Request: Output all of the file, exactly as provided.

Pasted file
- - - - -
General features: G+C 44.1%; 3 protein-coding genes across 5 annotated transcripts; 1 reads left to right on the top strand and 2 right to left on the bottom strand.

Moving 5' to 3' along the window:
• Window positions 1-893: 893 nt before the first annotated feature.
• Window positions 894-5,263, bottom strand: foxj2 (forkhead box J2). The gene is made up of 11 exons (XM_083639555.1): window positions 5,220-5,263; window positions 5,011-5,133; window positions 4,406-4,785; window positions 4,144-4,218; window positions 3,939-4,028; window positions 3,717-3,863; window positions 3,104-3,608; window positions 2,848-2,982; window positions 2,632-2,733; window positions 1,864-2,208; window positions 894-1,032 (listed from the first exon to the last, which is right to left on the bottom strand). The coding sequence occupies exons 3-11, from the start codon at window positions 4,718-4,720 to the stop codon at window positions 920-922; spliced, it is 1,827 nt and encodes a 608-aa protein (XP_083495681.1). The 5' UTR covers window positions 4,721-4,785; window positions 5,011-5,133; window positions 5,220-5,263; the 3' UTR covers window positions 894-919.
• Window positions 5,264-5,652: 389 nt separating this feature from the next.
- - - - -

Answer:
General features: G+C 44.1%; 3 protein-coding genes across 5 annotated transcripts; 1 reads left to right on the top strand and 2 right to left on the bottom strand.

Moving 5' to 3' along the window:
• Window positions 1-893: 893 nt before the first annotated feature.
• Window positions 894-5,263, bottom strand: foxj2 (forkhead box J2). The gene is made up of 11 exons (XM_083639555.1): window positions 5,220-5,263; window positions 5,011-5,133; window positions 4,406-4,785; window positions 4,144-4,218; window positions 3,939-4,028; window positions 3,717-3,863; window positions 3,104-3,608; window positions 2,848-2,982; window positions 2,632-2,733; window positions 1,864-2,208; window positions 894-1,032 (listed from the first exon to the last, which is right to left on the bottom strand). The coding sequence occupies exons 3-11, from the start codon at window positions 4,718-4,720 to the stop codon at window positions 920-922; spliced, it is 1,827 nt and encodes a 608-aa protein (XP_083495681.1). The 5' UTR covers window positions 4,721-4,785; window positions 5,011-5,133; window positions 5,220-5,263; the 3' UTR covers window positions 894-919.
• Window positions 5,264-5,652: 389 nt separating this feature from the next.